Over the break, I suspect many 5C students indulged in quite a bit of Netflix. Back in 1965, though, Pitzer College’s administration did not seem too concerned that installing television sets in its dorm rooms would turn its student body into couch potatoes. Rather, they saw it as an opportunity for pedagogical experimentation. This sort of experimentation was extremely common in Pitzer’s early years, as the college sought to embrace the era’s cultural focus on innovation and formulate its identity. (It was also a women’s college at the time.) This article, from TSL‘s Sept. 23, 1965 issue, appeared in “The Pitzer Pioneer,” a section of the paper that reported about Pitzer every issue.
Dorm TV Units Aid Instruction
In less than two months, students in Sanborn’s A-Wing will have televisions installed in their rooms, part of a $30,000 pilot study to determine the effectiveness of audio-visual instruction in dormitories.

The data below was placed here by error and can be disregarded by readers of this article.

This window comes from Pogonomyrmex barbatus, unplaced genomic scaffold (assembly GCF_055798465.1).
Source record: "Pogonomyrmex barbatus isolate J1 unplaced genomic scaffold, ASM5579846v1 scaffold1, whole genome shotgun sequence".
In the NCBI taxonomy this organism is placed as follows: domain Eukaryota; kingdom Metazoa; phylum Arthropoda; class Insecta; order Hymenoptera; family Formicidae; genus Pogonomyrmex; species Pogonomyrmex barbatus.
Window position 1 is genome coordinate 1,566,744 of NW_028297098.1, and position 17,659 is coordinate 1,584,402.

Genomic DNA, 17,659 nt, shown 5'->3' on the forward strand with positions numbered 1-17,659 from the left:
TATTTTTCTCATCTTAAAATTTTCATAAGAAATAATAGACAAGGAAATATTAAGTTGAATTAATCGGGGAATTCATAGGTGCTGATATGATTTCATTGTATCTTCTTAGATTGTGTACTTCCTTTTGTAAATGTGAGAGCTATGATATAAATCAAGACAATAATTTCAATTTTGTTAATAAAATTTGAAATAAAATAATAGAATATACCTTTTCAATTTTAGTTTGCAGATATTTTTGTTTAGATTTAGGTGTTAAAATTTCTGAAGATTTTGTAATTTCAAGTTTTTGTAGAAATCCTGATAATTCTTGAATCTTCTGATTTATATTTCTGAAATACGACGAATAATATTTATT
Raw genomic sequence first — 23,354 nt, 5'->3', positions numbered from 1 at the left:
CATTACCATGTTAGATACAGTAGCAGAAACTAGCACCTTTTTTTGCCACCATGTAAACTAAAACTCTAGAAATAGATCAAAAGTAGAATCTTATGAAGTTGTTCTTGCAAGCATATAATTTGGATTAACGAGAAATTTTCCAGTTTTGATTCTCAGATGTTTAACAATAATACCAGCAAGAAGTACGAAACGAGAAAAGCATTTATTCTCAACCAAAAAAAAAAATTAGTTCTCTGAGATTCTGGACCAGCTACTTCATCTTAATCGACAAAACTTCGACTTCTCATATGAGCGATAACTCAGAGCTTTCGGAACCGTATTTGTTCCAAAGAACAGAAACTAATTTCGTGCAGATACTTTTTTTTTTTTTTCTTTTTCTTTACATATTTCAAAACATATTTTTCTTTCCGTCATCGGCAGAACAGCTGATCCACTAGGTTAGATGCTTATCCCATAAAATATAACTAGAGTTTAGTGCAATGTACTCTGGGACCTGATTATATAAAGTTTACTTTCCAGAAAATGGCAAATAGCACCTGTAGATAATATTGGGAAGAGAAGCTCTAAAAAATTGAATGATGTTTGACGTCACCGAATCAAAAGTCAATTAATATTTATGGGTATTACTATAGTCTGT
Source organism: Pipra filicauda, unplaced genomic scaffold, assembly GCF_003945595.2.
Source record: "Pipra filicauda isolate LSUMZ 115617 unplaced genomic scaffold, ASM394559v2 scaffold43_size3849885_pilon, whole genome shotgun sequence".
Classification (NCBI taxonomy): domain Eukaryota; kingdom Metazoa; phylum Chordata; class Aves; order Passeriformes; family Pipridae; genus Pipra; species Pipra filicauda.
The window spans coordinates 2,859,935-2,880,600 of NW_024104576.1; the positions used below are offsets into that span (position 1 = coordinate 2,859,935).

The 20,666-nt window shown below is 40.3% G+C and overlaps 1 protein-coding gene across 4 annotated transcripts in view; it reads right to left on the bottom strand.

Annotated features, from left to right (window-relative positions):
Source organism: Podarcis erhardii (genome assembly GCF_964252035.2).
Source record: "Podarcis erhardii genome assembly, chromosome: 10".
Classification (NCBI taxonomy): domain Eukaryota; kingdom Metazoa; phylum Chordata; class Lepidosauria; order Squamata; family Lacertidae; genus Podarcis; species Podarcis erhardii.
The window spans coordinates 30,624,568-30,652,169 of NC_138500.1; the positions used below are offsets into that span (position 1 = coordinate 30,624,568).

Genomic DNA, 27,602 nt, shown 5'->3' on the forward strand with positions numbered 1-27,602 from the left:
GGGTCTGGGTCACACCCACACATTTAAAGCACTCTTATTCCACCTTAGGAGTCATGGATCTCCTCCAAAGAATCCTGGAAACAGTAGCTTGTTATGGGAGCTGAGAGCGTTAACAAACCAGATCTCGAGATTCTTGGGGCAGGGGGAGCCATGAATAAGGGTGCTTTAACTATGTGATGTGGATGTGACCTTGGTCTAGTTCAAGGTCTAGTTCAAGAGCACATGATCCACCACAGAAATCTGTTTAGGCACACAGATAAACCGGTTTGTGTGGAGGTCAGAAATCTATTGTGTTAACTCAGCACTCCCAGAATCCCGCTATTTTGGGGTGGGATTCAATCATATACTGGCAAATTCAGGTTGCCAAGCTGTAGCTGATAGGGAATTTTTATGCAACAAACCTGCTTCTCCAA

The forthcoming pilot study will not basically change the pattern of instruction already established but will supplement it by encouraging faculty members to program part of their course material to the student in her room, according to President John W. Atherton.
Atherton said that plans call for five classrooms to be electronically connected to an audio-visual control center which will in turn be connected to Sanborn.
Students will be able to choose from commercial VHF and UHF channels, the five closed-circuit channels and audio channels which will broadcast music and language tapes.
Funds for the Pitzer project have been provided by the Educational Facilities Laboratories, Inc., a nonprofit organization established in 1958 by the Ford Foundation to help American schools and colleges with their physical problems by the encouragement of research and experimentation in building design and planning.
Costs of the undertaking involve the full-time services of a technical director, consultant time, materials and rentals, and released faculty time.
The pilot study will be carried out and evaluated during the second semester, Ahterton [sic] said.